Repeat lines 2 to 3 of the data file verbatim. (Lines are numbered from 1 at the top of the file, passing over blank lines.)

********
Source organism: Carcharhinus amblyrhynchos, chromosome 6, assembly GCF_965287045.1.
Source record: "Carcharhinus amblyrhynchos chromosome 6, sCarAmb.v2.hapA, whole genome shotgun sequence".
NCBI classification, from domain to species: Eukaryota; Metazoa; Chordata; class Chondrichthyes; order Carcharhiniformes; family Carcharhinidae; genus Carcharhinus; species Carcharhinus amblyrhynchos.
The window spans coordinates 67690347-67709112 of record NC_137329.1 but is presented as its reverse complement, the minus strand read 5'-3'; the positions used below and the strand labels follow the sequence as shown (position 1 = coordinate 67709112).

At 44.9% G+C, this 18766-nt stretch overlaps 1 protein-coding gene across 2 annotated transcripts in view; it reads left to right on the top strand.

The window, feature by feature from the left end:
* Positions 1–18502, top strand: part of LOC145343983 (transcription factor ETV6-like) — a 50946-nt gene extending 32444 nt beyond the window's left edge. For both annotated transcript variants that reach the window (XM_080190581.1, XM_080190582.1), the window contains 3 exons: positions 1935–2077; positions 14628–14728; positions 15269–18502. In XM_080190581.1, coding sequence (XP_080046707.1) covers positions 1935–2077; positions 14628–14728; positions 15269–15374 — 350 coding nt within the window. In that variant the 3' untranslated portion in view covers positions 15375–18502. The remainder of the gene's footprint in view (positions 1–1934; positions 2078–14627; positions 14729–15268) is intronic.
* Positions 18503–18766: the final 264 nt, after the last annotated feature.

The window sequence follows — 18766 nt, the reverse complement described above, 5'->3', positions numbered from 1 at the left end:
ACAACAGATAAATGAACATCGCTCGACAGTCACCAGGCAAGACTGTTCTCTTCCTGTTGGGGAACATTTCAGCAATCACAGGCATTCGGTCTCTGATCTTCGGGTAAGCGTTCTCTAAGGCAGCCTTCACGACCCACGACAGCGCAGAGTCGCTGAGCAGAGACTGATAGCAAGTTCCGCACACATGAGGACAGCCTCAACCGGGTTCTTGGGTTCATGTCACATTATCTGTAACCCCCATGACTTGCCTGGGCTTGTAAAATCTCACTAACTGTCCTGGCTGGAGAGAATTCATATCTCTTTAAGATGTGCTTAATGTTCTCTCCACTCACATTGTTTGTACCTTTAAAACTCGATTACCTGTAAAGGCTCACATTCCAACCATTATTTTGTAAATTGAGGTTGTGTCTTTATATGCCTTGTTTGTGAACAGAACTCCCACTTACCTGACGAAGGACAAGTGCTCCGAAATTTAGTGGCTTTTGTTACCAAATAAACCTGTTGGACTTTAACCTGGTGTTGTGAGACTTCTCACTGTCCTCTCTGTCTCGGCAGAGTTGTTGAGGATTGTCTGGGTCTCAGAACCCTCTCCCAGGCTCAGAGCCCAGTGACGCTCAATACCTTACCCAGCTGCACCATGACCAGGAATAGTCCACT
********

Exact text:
Source record: "Carcharhinus amblyrhynchos chromosome 6, sCarAmb.v2.hapA, whole genome shotgun sequence".
NCBI classification, from domain to species: Eukaryota; Metazoa; Chordata; class Chondrichthyes; order Carcharhiniformes; family Carcharhinidae; genus Carcharhinus; species Carcharhinus amblyrhynchos.